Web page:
‘Fist Fight’ Review | See Me After Class, Movie…

The year was 1987, and Phil Joanau’s cult comedy Three O’Clock High was brilliantly updating the western classic High Noon for a modern age. A gang of killers wasn’t coming to shoot Will Kane when the clock struck twelve, but a bully was definitely going to beat the tar out of mild-mannered Jerry Mitchell as soon as school was over. To a kid, those situations might as well be the same thing. Doom was definitely coming. Three O’Clock High changed the setting and the theme and even the genre of High Noon but it kept all of the tension in place. It’s a masterful bit of comedy.

Fist Fight is no Three O’Clock High (and it definitely ain’t High Noon). Like Phil Joanau’s film, it’s about a dweeb who gets challenged to fisticuffs by an intimidating and violent individual, and who does everything in his power to get out of the fight before the bell rings at the end of the school day. But in Richie Keen’s Fist Fight the combatants are both high school teachers, and that’s not so much of a twist on the concept as it is a Gordian Knot.

Charlie Day plays Andy Campbell, a milquetoast english teacher who – like the rest of the staff at his high school – is worried he’s about to get fired because of budget cuts. When he sees a fellow teacher whip out a fire ax and chop a student’s desk in half, Andy tries to keep his mouth shut but ultimately snitches on his co-worker to save his job. This leads the newly fired teacher, Strickland (Ice Cube), to challenge Andy to a fist fight at the end of the day. Hijinks ensue.

Warner Bros.

Warner Bros.

Also: Eight Unpopular Movies You Would’ve LOVED in the 1980s

The rest of the movie finds Andy trying (and failing) to pull off one scheme after the other in order to cancel the fight. Some of those schemes are more moral and legal than others. Word gets out about the fight and sure enough, when the time comes, everyone in the school is present for his seemingly inevitable mauling. Andy’s friendly co-workers, played by Tracy Morgan and Jillian Bell, are of no help whatsoever but say funny things anyway. There’s a movie there, no doubt about it.

But it’s a movie that makes no sense. High Noon took place in the wild west and Three O’Clock High took place in the wilds of high school, but even in high school the story only works from a teenager’s perspective. It’s easy for conflicts to feel larger than life when you don’t have much life experience. But teachers, even in a broad comedy, don’t have that same warped sense of reality. It sounds like a funny idea to make adults act like teenagers again (watch Howard Hawks’s Monkey Business sometime, it’s outright hilarious) but it requires a leap of imagination. It needs to take place against an environment that supports that silliness.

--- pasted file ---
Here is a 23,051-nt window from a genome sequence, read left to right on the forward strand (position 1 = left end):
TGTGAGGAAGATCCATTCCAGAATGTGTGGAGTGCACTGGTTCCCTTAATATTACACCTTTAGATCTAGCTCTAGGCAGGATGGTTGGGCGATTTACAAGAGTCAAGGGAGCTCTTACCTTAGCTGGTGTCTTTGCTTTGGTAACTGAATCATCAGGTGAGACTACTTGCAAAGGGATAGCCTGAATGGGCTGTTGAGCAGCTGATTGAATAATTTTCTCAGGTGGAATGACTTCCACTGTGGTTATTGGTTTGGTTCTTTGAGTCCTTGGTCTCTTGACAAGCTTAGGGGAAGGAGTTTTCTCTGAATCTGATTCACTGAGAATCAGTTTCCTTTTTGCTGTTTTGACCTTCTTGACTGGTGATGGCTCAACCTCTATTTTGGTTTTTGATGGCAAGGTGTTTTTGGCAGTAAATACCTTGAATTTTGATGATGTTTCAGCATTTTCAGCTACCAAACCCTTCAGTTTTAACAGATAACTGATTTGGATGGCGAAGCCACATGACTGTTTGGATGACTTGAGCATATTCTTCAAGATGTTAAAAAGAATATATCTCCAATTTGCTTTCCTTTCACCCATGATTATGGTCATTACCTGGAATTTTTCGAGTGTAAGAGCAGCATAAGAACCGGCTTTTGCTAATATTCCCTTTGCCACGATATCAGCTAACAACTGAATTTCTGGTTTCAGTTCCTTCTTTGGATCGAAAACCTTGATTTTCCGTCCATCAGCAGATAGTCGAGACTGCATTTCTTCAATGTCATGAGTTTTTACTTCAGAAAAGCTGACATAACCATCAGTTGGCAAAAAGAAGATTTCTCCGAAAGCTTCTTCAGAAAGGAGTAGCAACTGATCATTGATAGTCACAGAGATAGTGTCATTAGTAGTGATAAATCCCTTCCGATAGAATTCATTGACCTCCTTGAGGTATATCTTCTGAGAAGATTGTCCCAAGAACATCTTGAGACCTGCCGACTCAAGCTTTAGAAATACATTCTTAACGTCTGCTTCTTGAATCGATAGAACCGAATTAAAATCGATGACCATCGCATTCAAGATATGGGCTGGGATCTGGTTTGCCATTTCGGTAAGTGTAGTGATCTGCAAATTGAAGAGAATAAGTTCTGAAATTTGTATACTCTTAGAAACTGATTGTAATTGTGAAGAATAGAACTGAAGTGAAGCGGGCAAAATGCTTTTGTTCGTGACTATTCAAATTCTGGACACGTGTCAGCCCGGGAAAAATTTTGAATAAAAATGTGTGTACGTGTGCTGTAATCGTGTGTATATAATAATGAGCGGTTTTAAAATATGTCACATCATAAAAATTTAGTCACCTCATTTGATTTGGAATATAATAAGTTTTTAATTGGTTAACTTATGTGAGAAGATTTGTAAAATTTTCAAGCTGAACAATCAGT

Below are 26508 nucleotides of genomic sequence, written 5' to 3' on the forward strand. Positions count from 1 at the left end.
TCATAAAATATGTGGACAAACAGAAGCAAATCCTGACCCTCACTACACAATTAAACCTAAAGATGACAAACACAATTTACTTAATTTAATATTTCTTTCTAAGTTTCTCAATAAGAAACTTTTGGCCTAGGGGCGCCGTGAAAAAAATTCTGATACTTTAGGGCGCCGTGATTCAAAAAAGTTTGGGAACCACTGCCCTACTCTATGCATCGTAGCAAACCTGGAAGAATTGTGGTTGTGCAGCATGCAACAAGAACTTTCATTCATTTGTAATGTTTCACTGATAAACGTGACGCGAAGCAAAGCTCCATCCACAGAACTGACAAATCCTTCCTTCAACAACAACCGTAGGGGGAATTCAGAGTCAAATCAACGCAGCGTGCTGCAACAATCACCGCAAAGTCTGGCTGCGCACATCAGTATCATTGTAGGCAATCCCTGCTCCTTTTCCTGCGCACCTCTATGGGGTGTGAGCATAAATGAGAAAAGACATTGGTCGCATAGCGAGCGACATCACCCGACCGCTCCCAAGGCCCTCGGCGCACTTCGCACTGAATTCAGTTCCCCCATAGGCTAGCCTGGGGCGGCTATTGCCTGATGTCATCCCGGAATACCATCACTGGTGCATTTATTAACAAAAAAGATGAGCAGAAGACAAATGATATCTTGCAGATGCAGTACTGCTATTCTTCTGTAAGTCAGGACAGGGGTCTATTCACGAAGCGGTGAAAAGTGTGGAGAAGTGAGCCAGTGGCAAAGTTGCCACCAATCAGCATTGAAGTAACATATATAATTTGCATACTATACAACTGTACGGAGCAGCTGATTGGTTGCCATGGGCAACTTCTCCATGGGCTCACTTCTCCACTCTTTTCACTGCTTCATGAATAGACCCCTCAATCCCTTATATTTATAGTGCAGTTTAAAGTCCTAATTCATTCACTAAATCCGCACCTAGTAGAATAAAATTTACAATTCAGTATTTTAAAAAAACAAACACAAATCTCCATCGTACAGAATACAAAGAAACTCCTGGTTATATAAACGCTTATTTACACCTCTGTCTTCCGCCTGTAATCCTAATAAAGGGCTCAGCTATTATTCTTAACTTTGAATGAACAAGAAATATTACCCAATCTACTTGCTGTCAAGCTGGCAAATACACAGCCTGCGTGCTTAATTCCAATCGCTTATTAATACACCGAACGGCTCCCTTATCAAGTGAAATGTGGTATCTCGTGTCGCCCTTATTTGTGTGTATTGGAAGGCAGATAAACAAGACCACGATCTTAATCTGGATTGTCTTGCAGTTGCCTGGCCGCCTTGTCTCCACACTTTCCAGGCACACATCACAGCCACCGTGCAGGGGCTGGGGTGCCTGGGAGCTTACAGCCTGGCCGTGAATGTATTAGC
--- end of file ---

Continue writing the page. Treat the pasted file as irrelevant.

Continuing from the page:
Warner Bros.

Warner Bros.

Fist Fight attempts to create that environment by having the teachers at this school act broadly and ridiculously, but watching a teacher violent assault a student with a fire ax does not set the right tone. It’s such a horrific breach of protocol, and indeed is such a disturbing crime, that the fact that Andy Campbell doesn’t immediately report Strickland to his superiors robs the character of our empathy. He’s so cowardly that he’s willing to risk the safety of his students just to save his own neck. We don’t want him to find his inner courage and step up to the plate. We want both of these people fired.

The film doesn’t deny us laughter – Charlie Day, Ice Cube and (in particular) Jillian Bell are too talented to let that happen – but it denies us quality entertainment. Fight Fight fiddles with its premise until it no longer makes any sense, intellectually or emotionally, and although you could get past that and enjoy the wacky gags in a vacuum there are better ways to spend your time. Like getting in a fist fight.

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Top Photo: Warner Bros.

William Bibbiani (everyone calls him ‘Bibbs’) is Crave’s film content editor and critic. You can hear him every week on The B-Movies Podcast and Canceled Too Soon, and watch him on the weekly YouTube series What the Flick. Follow his rantings on Twitter at @WilliamBibbiani.